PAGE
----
Strengthening Reproductive Access, Care, & Outcomes

Strengthening Reproductive Access, Care, & Outcomes

By: Maria Morgan, JD | Equity in Motion Consulting, LLC

I had a terrifying experience when giving birth to my first child. I labored for two full days until my son was deemed to be in jeopardy; immediately, my room went from relative peace to extreme chaos. I had four medical professionals on each arm rushing to insert IVs and more to prepare for an emergency C-Section. Thankfully my outcome was a healthy baby and recovery.

For some Black women, their experience is even more traumatic.

  • According to the CDC, over 80% of maternal deaths in the US are preventable, despite the increasing maternal mortalities over the last three years.
  • For every pregnancy-related death, 70 severe maternal morbidity events or spontaneous labor and delivery outcomes result in significant short or long-term consequences to a mother’s health.
  • The US has the highest maternal mortality rate among developed countries. Black women are three times more likely to die from a pregnancy-related cause than White women, regardless of socioeconomic status. Multiple factors contribute to these disparities, including lack of racial concordance with providers, variation in health care quality, limited access to postpartum care, underlying chronic conditions, structural racism, and implicit bias.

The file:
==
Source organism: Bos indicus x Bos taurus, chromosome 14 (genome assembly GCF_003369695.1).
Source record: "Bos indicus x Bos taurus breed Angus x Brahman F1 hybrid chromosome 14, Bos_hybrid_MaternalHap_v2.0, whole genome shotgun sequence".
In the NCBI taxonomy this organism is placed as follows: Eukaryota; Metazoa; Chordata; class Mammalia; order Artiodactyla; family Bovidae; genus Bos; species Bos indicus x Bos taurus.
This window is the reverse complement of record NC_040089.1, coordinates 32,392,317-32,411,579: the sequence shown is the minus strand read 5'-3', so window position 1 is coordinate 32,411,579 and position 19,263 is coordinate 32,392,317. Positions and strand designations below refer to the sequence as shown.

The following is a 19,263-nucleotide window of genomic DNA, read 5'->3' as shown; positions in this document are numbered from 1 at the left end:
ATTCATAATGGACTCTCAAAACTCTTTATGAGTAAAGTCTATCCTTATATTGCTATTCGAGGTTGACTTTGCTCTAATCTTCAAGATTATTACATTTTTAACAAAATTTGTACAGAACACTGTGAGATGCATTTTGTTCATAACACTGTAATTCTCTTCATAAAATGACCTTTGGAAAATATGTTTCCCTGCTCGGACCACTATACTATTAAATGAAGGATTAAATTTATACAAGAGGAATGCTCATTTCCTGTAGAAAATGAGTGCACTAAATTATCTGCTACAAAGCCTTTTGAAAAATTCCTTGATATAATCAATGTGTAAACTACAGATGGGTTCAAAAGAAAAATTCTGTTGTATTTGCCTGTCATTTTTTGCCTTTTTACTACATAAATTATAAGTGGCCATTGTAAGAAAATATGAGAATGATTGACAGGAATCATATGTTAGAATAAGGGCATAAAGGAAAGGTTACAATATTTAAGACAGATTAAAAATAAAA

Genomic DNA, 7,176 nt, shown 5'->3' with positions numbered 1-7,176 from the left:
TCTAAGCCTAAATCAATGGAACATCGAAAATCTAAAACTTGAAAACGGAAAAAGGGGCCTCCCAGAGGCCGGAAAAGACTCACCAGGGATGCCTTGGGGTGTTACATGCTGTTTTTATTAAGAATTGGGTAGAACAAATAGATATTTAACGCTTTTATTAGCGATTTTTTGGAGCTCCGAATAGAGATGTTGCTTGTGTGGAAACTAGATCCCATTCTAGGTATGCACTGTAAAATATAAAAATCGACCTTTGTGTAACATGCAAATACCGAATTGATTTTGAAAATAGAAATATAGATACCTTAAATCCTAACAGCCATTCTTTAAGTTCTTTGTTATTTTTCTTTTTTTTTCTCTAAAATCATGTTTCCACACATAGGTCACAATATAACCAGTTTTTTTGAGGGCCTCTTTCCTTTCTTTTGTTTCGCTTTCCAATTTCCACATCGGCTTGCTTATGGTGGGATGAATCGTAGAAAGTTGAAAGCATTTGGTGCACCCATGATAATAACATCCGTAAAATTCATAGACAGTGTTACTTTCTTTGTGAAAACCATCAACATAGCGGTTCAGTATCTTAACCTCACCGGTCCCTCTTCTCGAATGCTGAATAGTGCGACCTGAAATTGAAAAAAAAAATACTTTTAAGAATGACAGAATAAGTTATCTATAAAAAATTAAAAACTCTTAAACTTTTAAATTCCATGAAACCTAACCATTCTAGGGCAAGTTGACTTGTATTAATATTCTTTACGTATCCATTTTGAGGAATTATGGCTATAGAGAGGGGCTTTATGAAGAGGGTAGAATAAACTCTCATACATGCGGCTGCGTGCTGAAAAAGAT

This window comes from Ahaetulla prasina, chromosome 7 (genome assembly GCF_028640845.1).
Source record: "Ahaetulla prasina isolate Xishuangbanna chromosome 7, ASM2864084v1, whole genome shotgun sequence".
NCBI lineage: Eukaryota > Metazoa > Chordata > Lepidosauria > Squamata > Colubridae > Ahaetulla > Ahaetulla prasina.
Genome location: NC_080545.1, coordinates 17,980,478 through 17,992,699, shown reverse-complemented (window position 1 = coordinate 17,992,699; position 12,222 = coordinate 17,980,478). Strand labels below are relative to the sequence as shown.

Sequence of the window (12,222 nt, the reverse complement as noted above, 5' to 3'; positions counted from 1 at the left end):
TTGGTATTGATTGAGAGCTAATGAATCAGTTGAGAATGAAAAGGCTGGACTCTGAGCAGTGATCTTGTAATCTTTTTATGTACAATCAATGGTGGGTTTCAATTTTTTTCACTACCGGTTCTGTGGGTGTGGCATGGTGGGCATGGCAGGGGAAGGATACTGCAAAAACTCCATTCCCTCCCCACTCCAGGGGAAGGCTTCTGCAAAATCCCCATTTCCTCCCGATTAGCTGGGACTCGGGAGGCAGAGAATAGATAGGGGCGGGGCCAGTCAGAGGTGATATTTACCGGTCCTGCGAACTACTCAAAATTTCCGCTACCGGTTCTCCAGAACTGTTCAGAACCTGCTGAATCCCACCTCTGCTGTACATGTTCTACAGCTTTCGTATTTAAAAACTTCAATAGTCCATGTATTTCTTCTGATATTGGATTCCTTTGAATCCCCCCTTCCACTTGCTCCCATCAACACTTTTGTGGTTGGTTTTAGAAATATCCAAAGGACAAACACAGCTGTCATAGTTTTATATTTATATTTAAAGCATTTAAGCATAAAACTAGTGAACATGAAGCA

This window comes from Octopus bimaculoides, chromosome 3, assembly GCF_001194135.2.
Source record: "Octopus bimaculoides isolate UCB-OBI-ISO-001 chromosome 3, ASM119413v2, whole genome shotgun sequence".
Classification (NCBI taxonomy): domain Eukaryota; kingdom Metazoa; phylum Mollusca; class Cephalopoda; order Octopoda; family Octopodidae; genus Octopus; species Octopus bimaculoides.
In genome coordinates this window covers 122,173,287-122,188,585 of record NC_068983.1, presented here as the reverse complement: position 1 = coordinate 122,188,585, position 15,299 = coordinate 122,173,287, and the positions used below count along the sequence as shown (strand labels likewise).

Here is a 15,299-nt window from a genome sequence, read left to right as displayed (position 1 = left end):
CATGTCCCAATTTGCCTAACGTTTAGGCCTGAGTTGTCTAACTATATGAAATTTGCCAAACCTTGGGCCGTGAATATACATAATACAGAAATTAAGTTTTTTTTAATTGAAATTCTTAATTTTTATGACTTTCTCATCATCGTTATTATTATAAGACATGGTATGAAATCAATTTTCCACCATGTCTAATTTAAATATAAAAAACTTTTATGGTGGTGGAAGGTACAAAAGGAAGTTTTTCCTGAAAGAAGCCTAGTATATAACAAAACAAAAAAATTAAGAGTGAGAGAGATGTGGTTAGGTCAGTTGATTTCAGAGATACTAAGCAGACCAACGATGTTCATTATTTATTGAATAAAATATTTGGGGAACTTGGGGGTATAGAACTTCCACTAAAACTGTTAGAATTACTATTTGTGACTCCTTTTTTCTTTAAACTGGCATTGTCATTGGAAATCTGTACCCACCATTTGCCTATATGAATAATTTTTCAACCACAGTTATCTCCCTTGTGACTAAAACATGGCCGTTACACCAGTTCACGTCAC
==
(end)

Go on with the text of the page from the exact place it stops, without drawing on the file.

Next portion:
Many healthcare organizations are examining the expansion of proven approaches and developing alternative models for delivering maternity care to improve outcomes and reduce racial disparities in maternal morbidity and mortality.

Proven Models that Improve Outcomes

Community-Based Doula Programs
Studies have found that those at high risk for adverse birth outcomes receiving care from doulas, compared with those not receiving care from doulas, are:

  • Two times less likely to experience a birth complication.
  • Four times less likely to have a low-birth-weight baby.
  • More likely to breastfeed.
  • More likely to be satisfied with their care.

Nurse Midwives
Nurse midwives oversee the spectrum of maternity care. Studies show that the most common ethnicity of certified nurse midwives is White (77.5%), followed by Hispanic or Latino (6.7%), Asian (6.3%), and Black or African American (4.7%). More intentional pipeline investment is needed to train racially and culturally diverse midwives.

Expanding and Improving Reimbursement for Varied Providers
Reimbursement for provider types that have helped reduce adverse maternal and infant health outcomes, including doulas and midwives.

Improving access to postpartum services
In many states, the largest insurer of pregnant people, Medicaid, ends coverage for women 60 days postpartum, which leaves them without critical follow-up care.

Evidence-based, innovative models of care

Some Innovative models of care being explored include freestanding birth centers, group prenatal care, and pregnancy medical homes.

Reproductive and maternal care affects the health and wellness of mom and baby for a lifetime. We must do our part to center the voices of women and families to strengthen reproductive rights, improve health disparities, and utilize proven models for all of us to achieve our optimum level of health.



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